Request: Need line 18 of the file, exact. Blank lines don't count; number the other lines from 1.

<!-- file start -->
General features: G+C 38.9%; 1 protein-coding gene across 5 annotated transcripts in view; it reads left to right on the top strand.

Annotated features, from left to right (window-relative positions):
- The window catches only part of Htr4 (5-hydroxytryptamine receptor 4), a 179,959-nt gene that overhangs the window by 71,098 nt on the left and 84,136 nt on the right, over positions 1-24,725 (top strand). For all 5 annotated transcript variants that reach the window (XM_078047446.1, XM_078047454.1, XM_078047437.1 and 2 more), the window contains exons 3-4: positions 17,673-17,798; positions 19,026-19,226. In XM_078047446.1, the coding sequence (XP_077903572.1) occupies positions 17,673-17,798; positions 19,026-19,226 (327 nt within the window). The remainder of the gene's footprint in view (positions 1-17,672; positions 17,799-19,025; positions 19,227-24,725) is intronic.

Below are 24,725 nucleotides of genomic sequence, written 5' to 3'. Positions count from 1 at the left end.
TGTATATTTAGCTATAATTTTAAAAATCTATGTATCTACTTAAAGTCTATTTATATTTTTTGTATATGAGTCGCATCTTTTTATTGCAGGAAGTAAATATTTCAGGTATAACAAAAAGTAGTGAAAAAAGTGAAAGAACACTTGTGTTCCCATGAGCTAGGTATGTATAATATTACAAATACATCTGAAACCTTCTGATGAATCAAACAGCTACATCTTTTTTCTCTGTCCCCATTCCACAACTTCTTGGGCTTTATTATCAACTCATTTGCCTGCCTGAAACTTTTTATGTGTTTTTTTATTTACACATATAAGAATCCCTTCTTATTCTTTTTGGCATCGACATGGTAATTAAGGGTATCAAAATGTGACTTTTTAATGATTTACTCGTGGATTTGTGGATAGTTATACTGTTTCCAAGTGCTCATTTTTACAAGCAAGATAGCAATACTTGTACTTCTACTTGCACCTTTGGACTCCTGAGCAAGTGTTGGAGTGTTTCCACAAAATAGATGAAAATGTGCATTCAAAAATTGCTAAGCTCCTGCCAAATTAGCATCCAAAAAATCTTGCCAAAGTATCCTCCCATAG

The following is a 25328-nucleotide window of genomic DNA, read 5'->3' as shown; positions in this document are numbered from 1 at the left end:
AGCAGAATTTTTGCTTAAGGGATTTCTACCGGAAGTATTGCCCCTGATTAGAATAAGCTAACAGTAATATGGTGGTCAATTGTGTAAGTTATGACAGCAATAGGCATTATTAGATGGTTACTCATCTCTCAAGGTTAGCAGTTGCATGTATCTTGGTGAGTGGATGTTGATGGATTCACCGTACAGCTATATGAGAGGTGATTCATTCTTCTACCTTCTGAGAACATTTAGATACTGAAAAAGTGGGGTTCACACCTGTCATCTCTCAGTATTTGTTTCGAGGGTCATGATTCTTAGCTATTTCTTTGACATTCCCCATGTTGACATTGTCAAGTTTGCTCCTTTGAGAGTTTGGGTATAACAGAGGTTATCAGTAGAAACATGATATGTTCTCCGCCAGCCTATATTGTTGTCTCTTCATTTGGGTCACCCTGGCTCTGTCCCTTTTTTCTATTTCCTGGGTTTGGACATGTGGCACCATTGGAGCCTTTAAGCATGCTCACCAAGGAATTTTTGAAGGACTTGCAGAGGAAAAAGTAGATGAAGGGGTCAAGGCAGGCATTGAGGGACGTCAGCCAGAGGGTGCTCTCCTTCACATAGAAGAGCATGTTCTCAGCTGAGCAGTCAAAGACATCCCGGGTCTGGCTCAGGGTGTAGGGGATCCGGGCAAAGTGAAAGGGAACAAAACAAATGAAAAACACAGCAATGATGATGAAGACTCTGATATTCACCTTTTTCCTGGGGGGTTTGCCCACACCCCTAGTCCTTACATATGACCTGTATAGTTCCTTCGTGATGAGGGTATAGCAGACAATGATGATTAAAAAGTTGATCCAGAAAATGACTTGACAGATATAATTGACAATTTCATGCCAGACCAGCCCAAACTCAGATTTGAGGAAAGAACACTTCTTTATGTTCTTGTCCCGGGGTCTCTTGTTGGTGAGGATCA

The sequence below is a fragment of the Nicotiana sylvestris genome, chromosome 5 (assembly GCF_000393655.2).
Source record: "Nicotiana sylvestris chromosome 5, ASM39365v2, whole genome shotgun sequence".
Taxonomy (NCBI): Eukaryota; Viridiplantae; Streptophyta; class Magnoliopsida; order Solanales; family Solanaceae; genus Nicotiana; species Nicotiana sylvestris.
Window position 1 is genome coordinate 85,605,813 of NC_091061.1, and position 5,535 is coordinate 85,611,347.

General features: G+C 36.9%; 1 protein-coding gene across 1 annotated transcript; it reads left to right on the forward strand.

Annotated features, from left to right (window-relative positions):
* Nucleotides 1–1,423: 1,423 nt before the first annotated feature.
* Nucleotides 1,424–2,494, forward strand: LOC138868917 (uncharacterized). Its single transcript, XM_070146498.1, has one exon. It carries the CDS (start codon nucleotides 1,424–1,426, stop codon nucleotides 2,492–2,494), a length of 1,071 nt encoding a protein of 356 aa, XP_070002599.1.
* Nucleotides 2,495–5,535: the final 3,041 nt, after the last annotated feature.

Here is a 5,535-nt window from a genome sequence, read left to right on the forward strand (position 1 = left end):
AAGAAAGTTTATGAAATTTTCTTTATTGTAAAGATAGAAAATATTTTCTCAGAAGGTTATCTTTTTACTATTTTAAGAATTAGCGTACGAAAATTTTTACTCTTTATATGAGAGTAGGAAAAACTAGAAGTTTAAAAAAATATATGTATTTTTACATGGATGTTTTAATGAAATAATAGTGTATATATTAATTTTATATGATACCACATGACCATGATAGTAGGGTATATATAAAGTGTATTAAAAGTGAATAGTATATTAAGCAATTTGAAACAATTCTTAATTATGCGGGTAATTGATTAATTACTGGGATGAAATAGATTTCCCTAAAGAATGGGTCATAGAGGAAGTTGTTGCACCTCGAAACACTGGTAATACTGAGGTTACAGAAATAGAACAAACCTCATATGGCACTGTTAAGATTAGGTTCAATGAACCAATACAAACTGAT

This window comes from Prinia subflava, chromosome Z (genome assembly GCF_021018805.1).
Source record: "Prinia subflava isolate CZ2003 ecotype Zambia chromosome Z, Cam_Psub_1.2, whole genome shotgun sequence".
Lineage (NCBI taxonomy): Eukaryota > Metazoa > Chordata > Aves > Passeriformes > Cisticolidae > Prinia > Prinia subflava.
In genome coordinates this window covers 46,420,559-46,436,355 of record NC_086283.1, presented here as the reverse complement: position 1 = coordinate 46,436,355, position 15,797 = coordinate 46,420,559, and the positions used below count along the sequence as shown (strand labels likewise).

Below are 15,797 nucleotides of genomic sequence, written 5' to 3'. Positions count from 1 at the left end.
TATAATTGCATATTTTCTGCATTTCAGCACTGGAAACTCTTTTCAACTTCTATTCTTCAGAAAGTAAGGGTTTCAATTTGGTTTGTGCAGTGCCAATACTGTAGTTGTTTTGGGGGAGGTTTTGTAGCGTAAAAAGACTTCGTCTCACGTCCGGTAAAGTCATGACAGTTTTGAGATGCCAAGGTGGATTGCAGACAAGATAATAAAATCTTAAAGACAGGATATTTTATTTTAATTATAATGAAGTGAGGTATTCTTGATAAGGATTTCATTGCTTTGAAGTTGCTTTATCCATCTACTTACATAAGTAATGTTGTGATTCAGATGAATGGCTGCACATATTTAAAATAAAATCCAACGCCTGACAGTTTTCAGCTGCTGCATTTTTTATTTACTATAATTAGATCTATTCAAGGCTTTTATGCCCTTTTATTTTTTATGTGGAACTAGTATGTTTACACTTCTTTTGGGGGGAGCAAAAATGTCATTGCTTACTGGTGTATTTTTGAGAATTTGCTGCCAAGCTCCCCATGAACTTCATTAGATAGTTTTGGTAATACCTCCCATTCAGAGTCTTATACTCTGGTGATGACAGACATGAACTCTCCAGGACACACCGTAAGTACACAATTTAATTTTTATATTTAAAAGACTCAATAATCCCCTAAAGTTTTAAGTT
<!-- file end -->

AAGAAAGTTTATGAAATTTTCTTTATTGTAAAGATAGAAAATATTTTCTCAGAAGGTTATCTTTTTACTATTTTAAGAATTAGCGTACGAAAATTTTTACTCTTTATATGAGAGTAGGAAAAACTAGAAGTTTAAAAAAATATATGTATTTTTACATGGATGTTTTAATGAAATAATAGTGTATATATTAATTTTATATGATACCACATGACCATGATAGTAGGGTATATATAAAGTGTATTAAAAGTGAATAGTATATTAAGCAATTTGAAACAATTCTTAATTATGCGGGTAATTGATTAATTACTGGGATGAAATAGATTTCCCTAAAGAATGGGTCATAGAGGAAGTTGTTGCACCTCGAAACACTGGTAATACTGAGGTTACAGAAATAGAACAAACCTCATATGGCACTGTTAAGATTAGGTTCAATGAACCAATACAAACTGAT